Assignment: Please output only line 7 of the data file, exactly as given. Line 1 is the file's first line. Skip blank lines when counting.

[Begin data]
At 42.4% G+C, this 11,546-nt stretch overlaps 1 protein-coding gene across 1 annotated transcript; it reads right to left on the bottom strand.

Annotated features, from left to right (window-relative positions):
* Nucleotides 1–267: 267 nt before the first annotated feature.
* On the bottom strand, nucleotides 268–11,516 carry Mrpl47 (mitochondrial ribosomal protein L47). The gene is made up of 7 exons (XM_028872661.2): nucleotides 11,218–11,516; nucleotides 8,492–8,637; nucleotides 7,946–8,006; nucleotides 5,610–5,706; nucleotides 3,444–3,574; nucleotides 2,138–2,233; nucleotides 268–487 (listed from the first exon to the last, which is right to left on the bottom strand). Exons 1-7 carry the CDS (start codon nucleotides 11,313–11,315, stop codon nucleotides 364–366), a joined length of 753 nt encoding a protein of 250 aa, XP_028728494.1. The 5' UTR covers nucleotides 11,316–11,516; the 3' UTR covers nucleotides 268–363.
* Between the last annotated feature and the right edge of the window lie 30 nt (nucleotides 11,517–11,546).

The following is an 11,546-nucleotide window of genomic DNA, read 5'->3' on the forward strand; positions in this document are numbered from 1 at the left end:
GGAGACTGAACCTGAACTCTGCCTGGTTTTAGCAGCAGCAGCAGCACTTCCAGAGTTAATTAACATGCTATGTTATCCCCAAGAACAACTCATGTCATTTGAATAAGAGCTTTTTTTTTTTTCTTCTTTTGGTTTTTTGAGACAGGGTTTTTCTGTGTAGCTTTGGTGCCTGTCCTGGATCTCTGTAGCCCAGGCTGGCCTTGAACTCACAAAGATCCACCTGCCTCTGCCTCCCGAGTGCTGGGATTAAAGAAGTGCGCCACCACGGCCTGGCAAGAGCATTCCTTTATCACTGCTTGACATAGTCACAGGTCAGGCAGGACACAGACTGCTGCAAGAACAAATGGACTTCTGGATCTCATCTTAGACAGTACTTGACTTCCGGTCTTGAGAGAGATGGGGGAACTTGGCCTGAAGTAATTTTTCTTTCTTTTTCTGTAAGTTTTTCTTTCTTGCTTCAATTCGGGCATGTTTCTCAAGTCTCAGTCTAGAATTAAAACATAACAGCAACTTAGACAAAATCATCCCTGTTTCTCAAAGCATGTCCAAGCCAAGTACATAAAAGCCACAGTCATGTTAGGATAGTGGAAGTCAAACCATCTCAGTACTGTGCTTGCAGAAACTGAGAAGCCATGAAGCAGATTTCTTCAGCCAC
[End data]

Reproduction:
GGAGACTGAACCTGAACTCTGCCTGGTTTTAGCAGCAGCAGCAGCACTTCCAGAGTTAATTAACATGCTATGTTATCCCCAAGAACAACTCATGTCATTTGAATAAGAGCTTTTTTTTTTTTCTTCTTTTGGTTTTTTGAGACAGGGTTTTTCTGTGTAGCTTTGGTGCCTGTCCTGGATCTCTGTAGCCCAGGCTGGCCTTGAACTCACAAAGATCCACCTGCCTCTGCCTCCCGAGTGCTGGGATTAAAGAAGTGCGCCACCACGGCCTGGCAAGAGCATTCCTTTATCACTGCTTGACATAGTCACAGGTCAGGCAGGACACAGACTGCTGCAAGAACAAATGGACTTCTGGATCTCATCTTAGACAGTACTTGACTTCCGGTCTTGAGAGAGATGGGGGAACTTGGCCTGAAGTAATTTTTCTTTCTTTTTCTGTAAGTTTTTCTTTCTTGCTTCAATTCGGGCATGTTTCTCAAGTCTCAGTCTAGAATTAAAACATAACAGCAACTTAGACAAAATCATCCCTGTTTCTCAAAGCATGTCCAAGCCAAGTACATAAAAGCCACAGTCATGTTAGGATAGTGGAAGTCAAACCATCTCAGTACTGTGCTTGCAGAAACTGAGAAGCCATGAAGCAGATTTCTTCAGCCAC